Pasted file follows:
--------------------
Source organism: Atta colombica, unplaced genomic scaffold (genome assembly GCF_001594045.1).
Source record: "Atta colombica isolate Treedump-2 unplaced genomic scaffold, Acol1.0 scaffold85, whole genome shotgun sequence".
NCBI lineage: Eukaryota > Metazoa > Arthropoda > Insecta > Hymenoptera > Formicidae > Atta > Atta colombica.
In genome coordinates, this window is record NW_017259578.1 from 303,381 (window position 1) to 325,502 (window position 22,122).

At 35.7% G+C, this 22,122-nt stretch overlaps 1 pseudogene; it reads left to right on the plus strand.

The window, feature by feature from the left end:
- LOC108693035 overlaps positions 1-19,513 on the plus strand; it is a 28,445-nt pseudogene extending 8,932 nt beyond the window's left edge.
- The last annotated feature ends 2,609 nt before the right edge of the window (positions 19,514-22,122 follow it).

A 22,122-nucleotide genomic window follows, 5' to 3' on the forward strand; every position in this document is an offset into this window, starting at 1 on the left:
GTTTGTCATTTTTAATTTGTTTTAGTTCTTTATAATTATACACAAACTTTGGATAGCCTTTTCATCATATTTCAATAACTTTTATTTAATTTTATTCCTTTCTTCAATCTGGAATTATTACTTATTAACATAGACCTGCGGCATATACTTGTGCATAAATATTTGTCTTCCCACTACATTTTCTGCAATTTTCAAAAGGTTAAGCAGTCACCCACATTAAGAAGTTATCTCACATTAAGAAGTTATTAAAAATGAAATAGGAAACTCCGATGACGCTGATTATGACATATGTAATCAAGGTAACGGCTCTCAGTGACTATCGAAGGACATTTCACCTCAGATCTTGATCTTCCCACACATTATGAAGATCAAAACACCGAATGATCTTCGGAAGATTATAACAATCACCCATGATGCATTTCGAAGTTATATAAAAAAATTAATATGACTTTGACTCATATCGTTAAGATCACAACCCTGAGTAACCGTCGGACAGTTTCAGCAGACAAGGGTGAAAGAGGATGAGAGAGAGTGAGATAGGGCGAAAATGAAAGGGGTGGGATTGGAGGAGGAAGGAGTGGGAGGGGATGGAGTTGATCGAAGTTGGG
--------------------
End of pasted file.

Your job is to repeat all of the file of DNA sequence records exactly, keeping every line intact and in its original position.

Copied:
Source organism: Atta colombica, unplaced genomic scaffold (genome assembly GCF_001594045.1).
Source record: "Atta colombica isolate Treedump-2 unplaced genomic scaffold, Acol1.0 scaffold85, whole genome shotgun sequence".
NCBI lineage: Eukaryota > Metazoa > Arthropoda > Insecta > Hymenoptera > Formicidae > Atta > Atta colombica.
In genome coordinates, this window is record NW_017259578.1 from 303,381 (window position 1) to 325,502 (window position 22,122).

At 35.7% G+C, this 22,122-nt stretch overlaps 1 pseudogene; it reads left to right on the plus strand.

The window, feature by feature from the left end:
- LOC108693035 overlaps positions 1-19,513 on the plus strand; it is a 28,445-nt pseudogene extending 8,932 nt beyond the window's left edge.
- The last annotated feature ends 2,609 nt before the right edge of the window (positions 19,514-22,122 follow it).

A 22,122-nucleotide genomic window follows, 5' to 3' on the forward strand; every position in this document is an offset into this window, starting at 1 on the left:
GTTTGTCATTTTTAATTTGTTTTAGTTCTTTATAATTATACACAAACTTTGGATAGCCTTTTCATCATATTTCAATAACTTTTATTTAATTTTATTCCTTTCTTCAATCTGGAATTATTACTTATTAACATAGACCTGCGGCATATACTTGTGCATAAATATTTGTCTTCCCACTACATTTTCTGCAATTTTCAAAAGGTTAAGCAGTCACCCACATTAAGAAGTTATCTCACATTAAGAAGTTATTAAAAATGAAATAGGAAACTCCGATGACGCTGATTATGACATATGTAATCAAGGTAACGGCTCTCAGTGACTATCGAAGGACATTTCACCTCAGATCTTGATCTTCCCACACATTATGAAGATCAAAACACCGAATGATCTTCGGAAGATTATAACAATCACCCATGATGCATTTCGAAGTTATATAAAAAAATTAATATGACTTTGACTCATATCGTTAAGATCACAACCCTGAGTAACCGTCGGACAGTTTCAGCAGACAAGGGTGAAAGAGGATGAGAGAGAGTGAGATAGGGCGAAAATGAAAGGGGTGGGATTGGAGGAGGAAGGAGTGGGAGGGGATGGAGTTGATCGAAGTTGGG